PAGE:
Although it’s part of the cannabis (cannabaceae) family, the ingredient cannabidiol, or CBD for short, is becoming increasingly popular among new health trends and healthy living topics around the globe. With January being National CBD Month, we are taking the opportunity to talk about the benefits of CBD and its effects.
But before we get into the benefits and complications that come along with partaking in CBD products, let’s explore what CBD actually is, the effects, and the differences between it and marijuana.
CBD, unlike tetrahydrocannabinol (or THC, which is the primary psychoactive element in marijuana), it is a non-psychoactive natural ingredient found in hemp. Due to its natural makeup, CBD does not have a strong effect on cognitive brain activity and does not cause the “high” that marijuana has been known to have.
The most popular way of using CBD is made by extracting CBD from the cannabis plant and then diluting it with a carrier oil such as coconut or hemp seed oil, which produces CBD oils. It also comes in other different products, such as gummies (and other food related items such as cookies, brownies, and chewing gum), pill capsules, vapor, topical, sprays, and can even come in different forms for your pets.
For many years, marijuana and CBD were both illegal for anyone to use within the United States. However, CBD is now federally legal as long as it does not contain more than 0.3 percent THC. Some state laws, such as in Virginia, have put restrictions on buyers, so you should look into whether your state requires a medical prescription or not before purchasing.
Now that you know where CBD comes from and how it differs from other cannabis plants, let’s take a look into how it affects our bodies, both physically and mentally.
It is believed that CBD is a popular natural remedy for treating discomfort and illnesses of many different forms. Since CBD does not have the mind-altering effects like marijuana, many users find it appealing because they can have relief from pain without the “high” that’s associated with marijuana. So what, if any, benefits are there to using CBD amid a health-related crisis?
Here are a few health-related benefits to using CBD:
With all these health-related benefits, is CBD too good to be true? What scientific backing or regulation has been put into place? What side effects does it entail? The U.S. Food and Drug Administration (FDA) have been working to answer questions about the science, safety and quality of products containing cannabis and cannabis-derived compounds, especially containing CBD.
According to the FDA, there has only been one CBD product that they have officially approved. Which is a prescription drug product to treat two rare, severe forms of epilepsy. It is currently illegal to market CBD by adding it to a food or labeling it as a dietary supplement. Therefore, there are many CBD products that go unregulated throughout the country.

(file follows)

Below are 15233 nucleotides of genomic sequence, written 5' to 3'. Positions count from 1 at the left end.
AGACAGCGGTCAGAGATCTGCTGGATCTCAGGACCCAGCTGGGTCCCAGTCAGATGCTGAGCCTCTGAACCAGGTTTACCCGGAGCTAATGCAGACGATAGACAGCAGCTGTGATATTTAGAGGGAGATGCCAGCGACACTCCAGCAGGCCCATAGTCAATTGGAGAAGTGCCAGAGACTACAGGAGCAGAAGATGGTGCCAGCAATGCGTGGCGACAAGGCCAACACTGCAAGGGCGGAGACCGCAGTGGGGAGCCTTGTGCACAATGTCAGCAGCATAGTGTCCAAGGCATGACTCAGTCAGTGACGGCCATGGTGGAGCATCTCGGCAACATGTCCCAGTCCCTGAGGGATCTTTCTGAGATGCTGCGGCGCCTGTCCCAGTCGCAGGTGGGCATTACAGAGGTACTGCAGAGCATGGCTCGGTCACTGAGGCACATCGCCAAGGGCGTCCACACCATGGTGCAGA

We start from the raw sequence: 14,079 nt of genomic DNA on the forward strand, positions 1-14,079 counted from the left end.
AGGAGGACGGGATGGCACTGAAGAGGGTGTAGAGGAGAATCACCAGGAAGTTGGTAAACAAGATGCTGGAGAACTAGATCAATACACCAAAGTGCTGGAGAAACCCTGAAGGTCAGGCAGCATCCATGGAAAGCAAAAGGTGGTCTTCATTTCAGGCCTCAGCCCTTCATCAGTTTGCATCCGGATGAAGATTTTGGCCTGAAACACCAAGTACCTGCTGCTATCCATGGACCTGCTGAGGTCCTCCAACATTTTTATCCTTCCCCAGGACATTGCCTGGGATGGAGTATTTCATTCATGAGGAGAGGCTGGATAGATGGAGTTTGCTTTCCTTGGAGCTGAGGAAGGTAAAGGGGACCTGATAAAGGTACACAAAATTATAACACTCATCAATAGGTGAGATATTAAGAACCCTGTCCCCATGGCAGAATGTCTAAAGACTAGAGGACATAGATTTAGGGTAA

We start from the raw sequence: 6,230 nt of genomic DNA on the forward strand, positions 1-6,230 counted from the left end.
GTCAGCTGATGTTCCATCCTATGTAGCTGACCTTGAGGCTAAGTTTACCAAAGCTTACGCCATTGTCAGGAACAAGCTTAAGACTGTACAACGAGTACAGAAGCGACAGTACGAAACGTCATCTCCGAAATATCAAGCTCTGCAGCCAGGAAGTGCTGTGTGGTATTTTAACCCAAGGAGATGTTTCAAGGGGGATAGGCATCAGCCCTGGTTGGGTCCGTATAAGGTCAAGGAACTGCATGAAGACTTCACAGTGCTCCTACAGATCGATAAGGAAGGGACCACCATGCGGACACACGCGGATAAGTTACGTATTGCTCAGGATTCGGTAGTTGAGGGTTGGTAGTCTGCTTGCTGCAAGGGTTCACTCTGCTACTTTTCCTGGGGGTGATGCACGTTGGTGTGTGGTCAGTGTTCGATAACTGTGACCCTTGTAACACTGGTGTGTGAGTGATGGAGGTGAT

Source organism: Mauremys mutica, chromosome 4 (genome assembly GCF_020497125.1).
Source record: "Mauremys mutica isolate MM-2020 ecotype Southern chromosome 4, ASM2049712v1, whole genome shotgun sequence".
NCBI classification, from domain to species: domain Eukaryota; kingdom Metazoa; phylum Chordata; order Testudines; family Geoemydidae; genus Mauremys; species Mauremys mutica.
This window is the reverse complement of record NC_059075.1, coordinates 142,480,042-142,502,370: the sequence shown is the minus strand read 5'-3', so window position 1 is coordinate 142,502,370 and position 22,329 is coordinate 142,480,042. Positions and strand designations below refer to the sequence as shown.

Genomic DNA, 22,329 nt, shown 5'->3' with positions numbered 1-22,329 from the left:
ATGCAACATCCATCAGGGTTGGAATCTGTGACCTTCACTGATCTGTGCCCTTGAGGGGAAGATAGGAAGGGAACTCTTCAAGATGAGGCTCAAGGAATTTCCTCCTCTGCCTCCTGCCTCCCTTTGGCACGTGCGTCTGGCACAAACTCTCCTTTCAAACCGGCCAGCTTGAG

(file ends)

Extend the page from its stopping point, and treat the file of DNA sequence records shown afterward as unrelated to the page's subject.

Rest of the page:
There is still a lot that’s unknown about CBD, and the FDA is concerned that some CBD products are being marketed with unproven medical claims.
The FDA warns that CBD has been linked to liver injury and affects the metabolism of other drugs, which may cause serious side effects. Additionally, the use of CBD with alcohol or other depressants can increase the risk of sedation and drowsiness.
Common side effects while using CBD include:
The FDA also warns that there’s a lot unknown about CBD such as the consequences for taking it daily for sustained periods of time, the effect that CBD has on the developing brain (such as a child’s), the effects on women using it while pregnant or breastfeeding, or how CBD could potentially cause male reproductive toxicity in humans.
So while CBD has become legal (for most parts of the country), is it something that should be taken lightly? If you have a medical problem, it’s best to consult with your doctor before switching or trying CBD products. And speaking of consulting with a medical professional, let’s talk about what nurses should know about CBD products.
While working with patients in a hospital, clinic or in any space, it’s important to know all the medications that person is taking in order to properly assess their needs, also known in the nursing profession as medication reconciliation. However, many patients may not consider CBD as a medication, so it’s important to inquire about all the products that they use, including herbs, supplements and oils. Patients may or may not know that CBD oil, mixed with other medications, could potentially increase the level of certain drugs in the bloodstream.
Although CBD comes in many forms, there is only one currently existing FDA-approved medication that contains CBD, which is a seizure medication, called Epidiolex. This is used to treat two particularly severe seizure disorders in children.
Due to how little is known about CBD and the nature of its contents, nurses should make sure patients know that the concentrations of CBD oil vary greatly depending on the product. Additionaly, there have not been any large-scale studies that show how CBD affects humans and there are currently no recommended safe or effective dosages.
So, after a long hard night shift with your aching back and feet, is it okay to partake in a little TLC with CBD? While most of it’s federally legal, there are still many risks associated with CBD and you may want to do your own research to ensure your safety and avoid potentially harmful interactions.